[0052]FIG. 7B illustrates the distance between vertices and an object boundary for two different views. The surface 700 of the object is seen from two different camera positions. For the first view the distances from the vertices 708, 710 and 712 to the surface 700 is indicated with the arrows 702, 704 respectively 706. For the second view the distances from the vertices 708, 710 and 712 to the surface 700 is indicated with the arrows 718, 716 respectively 714. It is clear that the distances, i.e. length of the arrows, in the second view are shorter than in the first view.

[0053]FIG. 7C shows three isosurfaces 713, 715 and 717. All points of such surface have the same distance to a boundary of an object:

[0054] isosurface 715 corresponds to an object boundary: u({right arrow over (x)})=0;

[0055] isosurface 713 is located outside the object: u({right arrow over (x)})=−1;

[0056] isosurface 717 is located inside the object: u({right arrow over (x)})=1;

[0057] To compute the signed distance function u, u({right arrow over (x)}|θ) is defined as the signed distance at vertex of a cell {right arrow over (x)} watched in direction θ. That means that u({right arrow over (x)}|θ) is only related to the closest surface in direction θ. It originates from a one dimensional ray through the volume. Assume there is a depth map of a single camera with the eye at {right arrow over (e)}, then the camera is watching in direction θ={right arrow over (x)}−{right arrow over (e)}. Then an approximation of the signed distance function u({right arrow over (x)}|{right arrow over (x)}−{right arrow over (e)}) is given by: u ( x -> x -> - e -> ) = x -> - e -> - d ML ( ξ ( x -> ) , v ( x -> ) ) x -> - e -> k -> · ( x -> - e -> ) ( 1 )

[0058] where ξ and ν are the image-plane co-ordinates of the projections of x on the image plane, k is normal of the image plane and dML the most likely depth value. Note that u is only defined if (ξ,ν) lies within the image plane. This approximation of the signed-distance function is related to the first object boundary seen from the camera eye {right arrow over (e)} in direction {right arrow over (x)}−{right arrow over (e)}.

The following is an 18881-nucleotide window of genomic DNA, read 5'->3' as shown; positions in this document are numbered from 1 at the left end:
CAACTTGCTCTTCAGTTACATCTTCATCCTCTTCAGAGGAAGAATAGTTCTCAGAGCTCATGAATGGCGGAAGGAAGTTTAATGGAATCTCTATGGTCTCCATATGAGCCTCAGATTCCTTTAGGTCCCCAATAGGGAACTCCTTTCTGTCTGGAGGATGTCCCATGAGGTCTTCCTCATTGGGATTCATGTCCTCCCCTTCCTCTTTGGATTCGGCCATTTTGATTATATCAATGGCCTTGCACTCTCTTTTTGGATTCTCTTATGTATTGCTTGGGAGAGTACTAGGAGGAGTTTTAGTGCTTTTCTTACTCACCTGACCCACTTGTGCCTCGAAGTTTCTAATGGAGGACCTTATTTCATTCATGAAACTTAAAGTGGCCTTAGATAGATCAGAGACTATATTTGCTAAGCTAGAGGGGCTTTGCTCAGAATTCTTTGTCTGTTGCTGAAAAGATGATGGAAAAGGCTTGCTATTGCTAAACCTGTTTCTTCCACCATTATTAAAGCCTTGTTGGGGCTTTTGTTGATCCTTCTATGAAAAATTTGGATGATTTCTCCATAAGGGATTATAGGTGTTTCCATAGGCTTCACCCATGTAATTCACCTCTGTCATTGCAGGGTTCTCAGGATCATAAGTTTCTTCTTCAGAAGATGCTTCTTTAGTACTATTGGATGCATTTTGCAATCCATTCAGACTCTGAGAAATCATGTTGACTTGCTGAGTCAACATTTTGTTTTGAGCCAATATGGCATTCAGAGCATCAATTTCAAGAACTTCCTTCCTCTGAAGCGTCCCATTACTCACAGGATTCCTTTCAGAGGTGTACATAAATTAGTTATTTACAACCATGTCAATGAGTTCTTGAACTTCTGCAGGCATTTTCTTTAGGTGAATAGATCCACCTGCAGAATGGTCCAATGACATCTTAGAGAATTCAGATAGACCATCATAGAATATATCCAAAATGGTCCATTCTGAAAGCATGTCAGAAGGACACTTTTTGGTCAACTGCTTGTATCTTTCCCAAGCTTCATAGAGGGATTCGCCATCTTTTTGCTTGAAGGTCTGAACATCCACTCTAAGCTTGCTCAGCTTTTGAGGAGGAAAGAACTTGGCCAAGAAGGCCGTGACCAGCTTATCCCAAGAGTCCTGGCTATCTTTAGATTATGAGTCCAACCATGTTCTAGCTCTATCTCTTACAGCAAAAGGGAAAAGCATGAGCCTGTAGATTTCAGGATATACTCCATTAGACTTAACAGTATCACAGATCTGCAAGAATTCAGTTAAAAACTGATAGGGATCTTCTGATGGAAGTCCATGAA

[0059] With a number of depth-maps a signed-distance function u can be computed incrementally, where u({right arrow over (x)})=0 at the boundary of an object; u({right arrow over (x)})>0 inside an object and u({right arrow over (x)})<0 outside an object. The absolute value |u| denotes the distance to the nearest point of an object boundary, which may lie in any direction. To combine the information from multiple depth maps, it must be defined how to merge the information for u({right arrow over (x)}|θ) into a single value for u({right arrow over (x)}). The following two observations can be made:

[0060] The signed-distance function is defined as the distance to the closest surface in any direction (See FIG. 7A). Hence,

═u(x)l =minlu(-x|θ)I (2)

[0061] If a point is, from a certain camera view point, behind the first object boundary, it gets with equation (1) a positive value for the signed distance. However, it is not known whether the point is inside, or behind the object. On the other hand, if u({right arrow over (x)})<0 it is known for certain that the point is outside an object: one is able to see through it. Therefore a negative value of the signed-distance function prevails over a positive one.